IETF relevant standards classify services into 12 types (Table 6-11) based on service attributes and service quality requirements and provides recommendation on DSCP mappings (Table 6-12).

Table 6-11 Recommendation for traffic classification (Figure 2 in RFC)
Service Category Service Characteristics QoS Counters
Delay Tolerance Jitter Tolerance Packet Loss Rate Tolerance
Network Control Network control plane service flow, such as a routing protocol, VRRP, and RSVP-TE Low Low Yes
Telephony VoIP services (such as G.711 and G.729) Very Low Very Low Very Low
Signaling VoIP and video service signaling, such as SIP, SIP-T, H.323, and H.248 Low Low Yes
Multimedia Conferencing Desktop multimedia conference (including only voice and video. Data is classified as Low-Latency Data)

Low

-

Medium

Very Low Low
Real-Time Interactive Video conference (including only voice and video. Data is classified as Low-Latency Data), HD video, interactive game (using RTP/UDP) Low Very Low Low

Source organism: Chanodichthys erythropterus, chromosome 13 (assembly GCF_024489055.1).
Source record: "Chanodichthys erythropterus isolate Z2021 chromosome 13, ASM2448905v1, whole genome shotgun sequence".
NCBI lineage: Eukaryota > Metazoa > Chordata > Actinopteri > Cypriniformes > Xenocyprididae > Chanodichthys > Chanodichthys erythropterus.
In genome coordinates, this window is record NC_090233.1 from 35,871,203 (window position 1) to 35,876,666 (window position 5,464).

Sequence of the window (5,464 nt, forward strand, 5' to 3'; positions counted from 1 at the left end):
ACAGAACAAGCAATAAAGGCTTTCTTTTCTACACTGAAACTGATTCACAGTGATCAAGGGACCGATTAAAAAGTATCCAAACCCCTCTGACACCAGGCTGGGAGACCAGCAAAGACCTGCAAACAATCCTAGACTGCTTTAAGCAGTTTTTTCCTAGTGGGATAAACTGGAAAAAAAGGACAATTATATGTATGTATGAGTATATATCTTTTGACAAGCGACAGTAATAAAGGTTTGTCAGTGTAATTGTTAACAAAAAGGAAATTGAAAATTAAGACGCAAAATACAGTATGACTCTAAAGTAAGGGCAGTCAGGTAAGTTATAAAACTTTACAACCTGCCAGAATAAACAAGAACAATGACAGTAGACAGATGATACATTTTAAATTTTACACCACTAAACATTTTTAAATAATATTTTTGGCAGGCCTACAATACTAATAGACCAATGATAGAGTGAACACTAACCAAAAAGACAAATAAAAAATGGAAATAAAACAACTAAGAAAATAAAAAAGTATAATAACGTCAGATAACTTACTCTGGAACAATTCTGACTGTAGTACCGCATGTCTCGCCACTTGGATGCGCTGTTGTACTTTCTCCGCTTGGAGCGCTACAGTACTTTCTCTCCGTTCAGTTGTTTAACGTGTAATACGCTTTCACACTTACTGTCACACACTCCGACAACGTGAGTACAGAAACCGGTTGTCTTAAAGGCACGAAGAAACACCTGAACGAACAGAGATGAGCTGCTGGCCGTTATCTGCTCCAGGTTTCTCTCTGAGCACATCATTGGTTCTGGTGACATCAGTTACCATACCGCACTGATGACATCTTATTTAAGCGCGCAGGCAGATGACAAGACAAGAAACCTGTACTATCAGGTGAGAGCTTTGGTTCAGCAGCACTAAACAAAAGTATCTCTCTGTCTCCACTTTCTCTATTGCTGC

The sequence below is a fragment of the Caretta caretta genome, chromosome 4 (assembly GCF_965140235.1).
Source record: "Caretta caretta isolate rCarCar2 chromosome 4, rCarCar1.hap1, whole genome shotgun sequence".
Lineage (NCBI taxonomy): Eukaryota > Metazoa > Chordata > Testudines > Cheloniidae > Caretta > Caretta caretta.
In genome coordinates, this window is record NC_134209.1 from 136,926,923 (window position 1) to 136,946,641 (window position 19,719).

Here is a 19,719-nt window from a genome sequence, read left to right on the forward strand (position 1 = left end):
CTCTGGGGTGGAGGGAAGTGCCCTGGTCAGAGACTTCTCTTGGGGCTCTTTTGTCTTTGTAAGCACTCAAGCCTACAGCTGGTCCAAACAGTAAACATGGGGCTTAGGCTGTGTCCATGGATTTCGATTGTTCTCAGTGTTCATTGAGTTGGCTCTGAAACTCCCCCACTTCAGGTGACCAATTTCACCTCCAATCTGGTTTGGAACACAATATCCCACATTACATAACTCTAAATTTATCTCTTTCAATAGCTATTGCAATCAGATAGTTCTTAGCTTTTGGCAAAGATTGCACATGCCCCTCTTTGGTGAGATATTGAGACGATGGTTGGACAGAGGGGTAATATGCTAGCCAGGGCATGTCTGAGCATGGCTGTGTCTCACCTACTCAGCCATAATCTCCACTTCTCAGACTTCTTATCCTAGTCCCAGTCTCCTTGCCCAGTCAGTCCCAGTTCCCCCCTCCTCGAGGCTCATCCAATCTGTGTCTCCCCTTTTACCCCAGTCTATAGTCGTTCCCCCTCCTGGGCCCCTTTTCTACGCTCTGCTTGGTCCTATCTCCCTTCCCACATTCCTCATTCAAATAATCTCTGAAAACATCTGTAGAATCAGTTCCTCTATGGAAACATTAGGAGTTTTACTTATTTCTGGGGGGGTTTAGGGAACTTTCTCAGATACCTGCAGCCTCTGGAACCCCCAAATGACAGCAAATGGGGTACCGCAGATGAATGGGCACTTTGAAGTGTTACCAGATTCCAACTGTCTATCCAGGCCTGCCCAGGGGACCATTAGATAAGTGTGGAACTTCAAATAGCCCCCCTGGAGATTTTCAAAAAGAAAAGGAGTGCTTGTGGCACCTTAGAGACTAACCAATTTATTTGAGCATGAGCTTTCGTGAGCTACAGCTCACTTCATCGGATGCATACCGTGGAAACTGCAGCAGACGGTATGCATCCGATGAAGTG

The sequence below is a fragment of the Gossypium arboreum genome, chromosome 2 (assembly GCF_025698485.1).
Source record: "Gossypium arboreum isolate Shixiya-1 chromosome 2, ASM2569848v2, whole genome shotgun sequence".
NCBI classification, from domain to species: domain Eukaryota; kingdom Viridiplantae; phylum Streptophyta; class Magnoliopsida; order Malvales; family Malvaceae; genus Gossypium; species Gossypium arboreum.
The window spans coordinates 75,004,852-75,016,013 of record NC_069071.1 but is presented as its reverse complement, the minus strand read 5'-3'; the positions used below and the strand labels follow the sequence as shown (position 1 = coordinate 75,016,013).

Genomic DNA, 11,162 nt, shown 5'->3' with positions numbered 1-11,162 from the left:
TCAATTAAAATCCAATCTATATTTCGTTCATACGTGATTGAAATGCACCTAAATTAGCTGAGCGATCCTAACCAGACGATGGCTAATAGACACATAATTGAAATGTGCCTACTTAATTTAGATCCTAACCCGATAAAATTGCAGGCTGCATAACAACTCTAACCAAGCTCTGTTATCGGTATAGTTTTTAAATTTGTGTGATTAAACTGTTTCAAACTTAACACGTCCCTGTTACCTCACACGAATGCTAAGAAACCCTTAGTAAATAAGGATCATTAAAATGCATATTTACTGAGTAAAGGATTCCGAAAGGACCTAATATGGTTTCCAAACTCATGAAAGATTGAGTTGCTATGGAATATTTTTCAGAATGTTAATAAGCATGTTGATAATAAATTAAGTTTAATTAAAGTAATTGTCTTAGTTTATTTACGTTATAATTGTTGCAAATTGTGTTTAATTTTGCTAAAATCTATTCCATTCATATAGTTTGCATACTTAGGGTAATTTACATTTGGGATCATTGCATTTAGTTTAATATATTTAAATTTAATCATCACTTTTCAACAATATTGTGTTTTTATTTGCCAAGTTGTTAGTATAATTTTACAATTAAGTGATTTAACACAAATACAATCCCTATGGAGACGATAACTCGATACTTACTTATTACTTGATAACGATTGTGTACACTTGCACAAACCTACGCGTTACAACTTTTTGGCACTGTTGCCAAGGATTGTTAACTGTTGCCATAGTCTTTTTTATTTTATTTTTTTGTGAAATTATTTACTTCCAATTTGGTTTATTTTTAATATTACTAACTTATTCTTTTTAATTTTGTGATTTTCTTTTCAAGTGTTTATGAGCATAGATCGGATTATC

Multimedia Streaming VoD

Low

-

Medium

Medium Yes
Broadcast Video Broadcast television, real-time video surveillance service Very Low Medium Low
Low-Latency Data Interactive important data services requiring quick response, such as VCX IP messaging, ERP, CRM, and DB. Low

Low

-

Medium

Yes
OAM Network O&M, maintenance, and management services, such as SNMP, Syslog, and SSH Low Medium Yes
High-Throughput Data Non-interactive background service, not requiring quick response, such as E-mail and FTP Low

Medium

-

High

Yes
Standard Default Internet services (best effort services). Services that are not marked with priorities can be classified into this category. Not Specified
Low-Priority Data Non-real-time elastic services, such as entertainment video traffic. If network congestion occurs, services of this category are dropped first. High High Yes
Table 6-12 Mappings from service types to DSCP values (Figure 3 in RFC)
Service Type DSCP Name DSCP Value Application Examples
Network Control CS6 110000(48) Network routing
Telephony EF 101110(46) IP Telephony bearer
Signaling CS5 101000(40) IP Telephony signaling
Multimedia Conferencing

AF41

AF42

AF43

100010(34)

100100(36)

100110(38)

H.323/V2 video conferencing (adaptive)
Real-Time Interactive CS4 100000(32) Video conferencing and Interactive gaming
Multimedia Streaming

AF31

AF32

AF33

011010(26)

011100(28)

011110(30)

Streaming video and audio on demand
Broadcast Video CS3 011000(24) Broadcast TV & live events
Low-Latency Data

AF21

AF22

AF23